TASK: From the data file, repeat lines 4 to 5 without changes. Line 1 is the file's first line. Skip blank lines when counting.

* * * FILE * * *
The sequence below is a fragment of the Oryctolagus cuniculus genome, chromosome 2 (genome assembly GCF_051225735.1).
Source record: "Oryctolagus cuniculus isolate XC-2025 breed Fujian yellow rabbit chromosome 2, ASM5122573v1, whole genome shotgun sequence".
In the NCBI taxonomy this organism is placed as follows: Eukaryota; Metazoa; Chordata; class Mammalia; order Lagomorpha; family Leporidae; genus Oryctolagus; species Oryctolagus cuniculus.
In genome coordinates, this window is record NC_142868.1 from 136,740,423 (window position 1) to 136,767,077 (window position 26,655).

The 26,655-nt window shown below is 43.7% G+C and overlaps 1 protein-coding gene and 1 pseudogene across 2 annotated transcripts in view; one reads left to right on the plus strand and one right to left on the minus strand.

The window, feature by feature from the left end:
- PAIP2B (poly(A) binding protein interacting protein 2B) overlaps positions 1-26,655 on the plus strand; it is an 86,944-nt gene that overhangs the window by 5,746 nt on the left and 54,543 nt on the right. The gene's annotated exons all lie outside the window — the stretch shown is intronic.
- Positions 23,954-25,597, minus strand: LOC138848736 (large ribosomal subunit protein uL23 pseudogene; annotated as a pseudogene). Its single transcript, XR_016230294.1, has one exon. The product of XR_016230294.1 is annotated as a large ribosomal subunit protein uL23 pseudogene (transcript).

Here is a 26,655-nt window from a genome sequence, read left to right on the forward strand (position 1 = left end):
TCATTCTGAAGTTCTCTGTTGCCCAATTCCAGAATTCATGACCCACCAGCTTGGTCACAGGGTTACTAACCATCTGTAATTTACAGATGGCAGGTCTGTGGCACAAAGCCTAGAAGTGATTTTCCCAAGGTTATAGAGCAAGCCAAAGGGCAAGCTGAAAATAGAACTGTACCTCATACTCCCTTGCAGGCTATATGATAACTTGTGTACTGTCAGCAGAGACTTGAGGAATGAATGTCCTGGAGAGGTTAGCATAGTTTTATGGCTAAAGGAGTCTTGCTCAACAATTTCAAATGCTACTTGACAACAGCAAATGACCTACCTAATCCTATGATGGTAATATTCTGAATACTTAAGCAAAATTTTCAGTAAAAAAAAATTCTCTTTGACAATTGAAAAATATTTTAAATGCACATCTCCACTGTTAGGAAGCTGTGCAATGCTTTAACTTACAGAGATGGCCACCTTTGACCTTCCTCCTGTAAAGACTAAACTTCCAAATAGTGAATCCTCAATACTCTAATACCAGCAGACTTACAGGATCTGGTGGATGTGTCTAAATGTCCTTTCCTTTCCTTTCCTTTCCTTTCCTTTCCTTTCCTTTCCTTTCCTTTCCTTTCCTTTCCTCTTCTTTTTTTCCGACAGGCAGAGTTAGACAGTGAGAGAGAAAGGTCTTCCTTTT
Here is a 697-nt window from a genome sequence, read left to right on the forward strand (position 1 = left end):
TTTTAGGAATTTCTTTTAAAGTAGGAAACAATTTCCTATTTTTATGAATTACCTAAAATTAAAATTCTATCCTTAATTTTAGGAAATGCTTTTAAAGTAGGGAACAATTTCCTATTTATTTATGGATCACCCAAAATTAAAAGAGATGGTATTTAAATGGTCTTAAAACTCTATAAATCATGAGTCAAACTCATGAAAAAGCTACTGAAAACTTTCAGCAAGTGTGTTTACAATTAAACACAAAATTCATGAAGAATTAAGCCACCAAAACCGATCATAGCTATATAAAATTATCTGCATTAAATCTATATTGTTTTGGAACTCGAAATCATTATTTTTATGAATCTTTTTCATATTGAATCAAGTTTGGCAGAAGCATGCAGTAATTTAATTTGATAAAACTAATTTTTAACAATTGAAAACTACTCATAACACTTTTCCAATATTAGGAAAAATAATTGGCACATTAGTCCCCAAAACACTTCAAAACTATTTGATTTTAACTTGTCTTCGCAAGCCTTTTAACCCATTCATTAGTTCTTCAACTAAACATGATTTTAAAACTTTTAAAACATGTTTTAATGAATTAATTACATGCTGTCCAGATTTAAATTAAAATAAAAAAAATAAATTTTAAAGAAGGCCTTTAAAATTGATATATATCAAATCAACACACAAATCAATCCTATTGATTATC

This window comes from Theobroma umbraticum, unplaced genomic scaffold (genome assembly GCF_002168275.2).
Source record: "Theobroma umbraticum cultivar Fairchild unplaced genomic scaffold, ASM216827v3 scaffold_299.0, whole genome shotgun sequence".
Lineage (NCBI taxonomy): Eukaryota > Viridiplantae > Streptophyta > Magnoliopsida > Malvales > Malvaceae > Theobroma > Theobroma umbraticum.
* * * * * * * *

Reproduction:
In genome coordinates, this window is record NC_142868.1 from 136,740,423 (window position 1) to 136,767,077 (window position 26,655).

The 26,655-nt window shown below is 43.7% G+C and overlaps 1 protein-coding gene and 1 pseudogene across 2 annotated transcripts in view; one reads left to right on the plus strand and one right to left on the minus strand.